Story URL: http://news.medill.northwestern.edu/chicago/news.aspx?id=110381
Story Retrieval Date: 5/22/2013 8:57:05 AM CST
Compiled by Alexander Reed/MEDILL
Chris Gray and Alexander Reed/MEDILL
Chris Gray and Alexander Reed/MEDILL
For 100 years, the South Shore Line has connected Indiana commuters to Chicago jobs and culture as well as Chicagoans to weekend getaways in the dunes.
Today, passengers fill the South Shore Line to capacity. The Northern Indiana Commuter Transportation District doesn't even advertise because its 14,000-16,000 daily riders is all it can handle. A set of double-decker cars like those used on Metra have been ordered to meet increasing ridership and will be put in service early in 2009.
But the South Shore really needs to expand its tracks, with plans to build two new branches through Lake and Porter counties.
The commuter railroad exemplifies transit projects across the country in desperate need of funding. Mass transit proponents are looking to President-elect Barack Obama's massive public works program to provide potential funding.
The South Shore Line starts in South Bend, streams through the Indiana dunes in the shadow of steel mills, and up through the South Side of Chicago along the Illinois Central or Metra Electric line. One far South Side neighborhood, Hegewisch, depends almost solely on the South Shore for public transportation into the rest of the city.
The electric South Shore opened in 1908 as one of dozens of “interurban” rail services spread across the Midwest. Covering 90 miles, it is the longest commuter railroad in the Chicago area.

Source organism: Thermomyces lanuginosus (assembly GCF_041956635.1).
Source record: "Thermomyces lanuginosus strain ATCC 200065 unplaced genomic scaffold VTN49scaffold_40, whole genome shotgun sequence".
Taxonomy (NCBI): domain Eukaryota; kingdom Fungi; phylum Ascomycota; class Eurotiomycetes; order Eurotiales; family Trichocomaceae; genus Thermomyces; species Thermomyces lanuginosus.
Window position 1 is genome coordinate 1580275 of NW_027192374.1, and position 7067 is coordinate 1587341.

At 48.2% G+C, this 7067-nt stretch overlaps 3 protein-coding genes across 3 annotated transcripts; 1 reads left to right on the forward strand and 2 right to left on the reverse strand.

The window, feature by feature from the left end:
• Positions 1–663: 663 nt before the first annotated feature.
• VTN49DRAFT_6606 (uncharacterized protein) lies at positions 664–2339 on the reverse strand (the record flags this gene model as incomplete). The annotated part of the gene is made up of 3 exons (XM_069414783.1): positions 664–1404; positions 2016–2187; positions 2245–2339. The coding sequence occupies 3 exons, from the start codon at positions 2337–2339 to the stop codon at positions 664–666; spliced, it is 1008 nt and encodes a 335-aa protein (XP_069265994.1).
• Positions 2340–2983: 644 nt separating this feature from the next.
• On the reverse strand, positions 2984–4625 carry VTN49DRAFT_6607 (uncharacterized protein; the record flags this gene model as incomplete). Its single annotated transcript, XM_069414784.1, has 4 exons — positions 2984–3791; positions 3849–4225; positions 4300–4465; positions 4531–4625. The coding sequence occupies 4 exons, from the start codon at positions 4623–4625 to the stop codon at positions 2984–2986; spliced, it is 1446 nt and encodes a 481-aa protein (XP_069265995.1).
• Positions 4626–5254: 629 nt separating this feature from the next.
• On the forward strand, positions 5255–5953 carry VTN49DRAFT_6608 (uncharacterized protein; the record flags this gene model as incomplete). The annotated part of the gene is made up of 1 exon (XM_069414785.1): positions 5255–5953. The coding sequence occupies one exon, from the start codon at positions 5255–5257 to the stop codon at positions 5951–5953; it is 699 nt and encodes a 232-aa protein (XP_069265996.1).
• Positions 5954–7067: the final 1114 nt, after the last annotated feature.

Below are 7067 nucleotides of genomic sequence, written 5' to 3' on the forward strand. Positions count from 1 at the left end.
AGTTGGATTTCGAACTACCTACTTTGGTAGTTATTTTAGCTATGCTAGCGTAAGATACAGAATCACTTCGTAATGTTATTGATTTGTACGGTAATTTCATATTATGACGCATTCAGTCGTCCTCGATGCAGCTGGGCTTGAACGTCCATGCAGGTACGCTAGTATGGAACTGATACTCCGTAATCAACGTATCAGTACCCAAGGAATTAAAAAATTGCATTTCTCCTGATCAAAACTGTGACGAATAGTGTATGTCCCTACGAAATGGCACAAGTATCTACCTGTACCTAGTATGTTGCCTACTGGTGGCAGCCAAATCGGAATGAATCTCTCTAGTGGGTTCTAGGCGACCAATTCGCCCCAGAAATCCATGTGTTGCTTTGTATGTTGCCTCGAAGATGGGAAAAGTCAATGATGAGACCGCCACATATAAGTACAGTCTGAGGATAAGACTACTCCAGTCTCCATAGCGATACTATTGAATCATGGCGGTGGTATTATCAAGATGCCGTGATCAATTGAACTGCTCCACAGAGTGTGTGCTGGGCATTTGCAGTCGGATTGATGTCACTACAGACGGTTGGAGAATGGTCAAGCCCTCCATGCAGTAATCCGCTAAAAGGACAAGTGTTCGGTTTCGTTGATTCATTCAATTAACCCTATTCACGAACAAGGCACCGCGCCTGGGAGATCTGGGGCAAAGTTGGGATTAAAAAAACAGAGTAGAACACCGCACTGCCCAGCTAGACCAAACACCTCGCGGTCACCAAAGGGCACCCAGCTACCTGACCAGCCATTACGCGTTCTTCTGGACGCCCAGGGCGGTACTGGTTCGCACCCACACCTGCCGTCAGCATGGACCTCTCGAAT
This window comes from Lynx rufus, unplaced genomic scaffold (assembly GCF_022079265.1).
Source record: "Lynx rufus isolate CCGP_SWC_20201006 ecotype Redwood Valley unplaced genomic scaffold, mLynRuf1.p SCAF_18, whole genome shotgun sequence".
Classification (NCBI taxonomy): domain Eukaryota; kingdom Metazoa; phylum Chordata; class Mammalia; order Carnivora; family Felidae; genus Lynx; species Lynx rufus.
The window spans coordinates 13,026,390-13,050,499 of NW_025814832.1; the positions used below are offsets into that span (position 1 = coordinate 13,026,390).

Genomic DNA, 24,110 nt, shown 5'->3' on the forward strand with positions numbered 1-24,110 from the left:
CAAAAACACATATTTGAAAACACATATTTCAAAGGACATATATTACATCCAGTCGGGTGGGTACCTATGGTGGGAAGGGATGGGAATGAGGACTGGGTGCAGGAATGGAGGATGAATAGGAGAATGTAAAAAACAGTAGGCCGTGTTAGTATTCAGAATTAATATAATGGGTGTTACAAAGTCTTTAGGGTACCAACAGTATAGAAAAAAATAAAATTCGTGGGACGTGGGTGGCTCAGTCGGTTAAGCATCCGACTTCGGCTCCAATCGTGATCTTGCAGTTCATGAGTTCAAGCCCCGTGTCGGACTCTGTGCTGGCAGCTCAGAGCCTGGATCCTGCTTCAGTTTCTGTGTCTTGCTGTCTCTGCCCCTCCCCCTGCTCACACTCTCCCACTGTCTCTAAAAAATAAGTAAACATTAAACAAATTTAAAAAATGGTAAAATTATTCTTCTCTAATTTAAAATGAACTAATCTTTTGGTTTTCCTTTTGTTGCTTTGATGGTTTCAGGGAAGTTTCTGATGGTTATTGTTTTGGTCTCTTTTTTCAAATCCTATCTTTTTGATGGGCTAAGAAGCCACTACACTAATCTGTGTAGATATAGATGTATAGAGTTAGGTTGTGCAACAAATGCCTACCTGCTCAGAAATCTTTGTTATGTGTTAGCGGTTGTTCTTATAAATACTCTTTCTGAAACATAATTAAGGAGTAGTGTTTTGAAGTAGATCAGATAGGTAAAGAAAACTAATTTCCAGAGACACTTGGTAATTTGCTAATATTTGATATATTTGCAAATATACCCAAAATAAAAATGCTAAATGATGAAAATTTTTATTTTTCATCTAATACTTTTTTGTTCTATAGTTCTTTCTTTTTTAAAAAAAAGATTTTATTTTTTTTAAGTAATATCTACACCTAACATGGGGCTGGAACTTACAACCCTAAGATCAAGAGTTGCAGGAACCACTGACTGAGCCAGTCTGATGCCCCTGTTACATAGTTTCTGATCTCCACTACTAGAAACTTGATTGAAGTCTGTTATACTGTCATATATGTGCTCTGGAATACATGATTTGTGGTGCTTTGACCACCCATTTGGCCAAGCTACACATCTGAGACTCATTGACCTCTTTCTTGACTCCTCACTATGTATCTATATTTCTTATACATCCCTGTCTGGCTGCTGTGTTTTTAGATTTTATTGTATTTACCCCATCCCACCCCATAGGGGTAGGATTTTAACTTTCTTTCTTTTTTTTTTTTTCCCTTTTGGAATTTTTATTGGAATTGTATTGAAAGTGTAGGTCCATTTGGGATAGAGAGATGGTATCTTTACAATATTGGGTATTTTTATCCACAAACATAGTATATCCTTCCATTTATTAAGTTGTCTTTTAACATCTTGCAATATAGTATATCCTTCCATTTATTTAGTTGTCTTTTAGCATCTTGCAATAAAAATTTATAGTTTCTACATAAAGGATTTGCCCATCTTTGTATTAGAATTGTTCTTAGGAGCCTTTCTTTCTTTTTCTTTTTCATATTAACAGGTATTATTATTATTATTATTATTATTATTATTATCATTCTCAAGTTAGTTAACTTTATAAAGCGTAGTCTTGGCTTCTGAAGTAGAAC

“The secret to its longevity was that it was built to high standards,” said John Parsons, spokesman for the South Shore Line.
With global temperatures rising from the effects of climate change and the oil that drives the United States automobile culture increasingly dependent on expensive foreign oil, scientists and transportation experts agree that now is the ideal time to make mass transit investments.
“In all the talk of an economic stimulus, I’m rather disappointed there’s not a bigger emphasis on what could be done for mass transit funding,” said University of Chicago professor Ray Pierrehumbert, a climate change expert. “Fix the crumbling bridges so they don’t fall apart, but there are so many underfunded transit agencies and places that need new transit.”
“The temptation is much greater to bail out the automobile industry,” said Anthony Perl, an urban studies professor at Simon Fraser University in Vancouver, British Columbia, and the author of “Transport Revolutions.” He advocates electrical mass transit powered by renewable energy as the solution to our twin problems of climate change and energy.
The United States once led electric rail technology, stringing interurban rail lines across Illinois, Indiana and Ohio. Americans abandoned many of the lines and stalled any new rail development with the coming of the Great Depression and the rise of the automobile.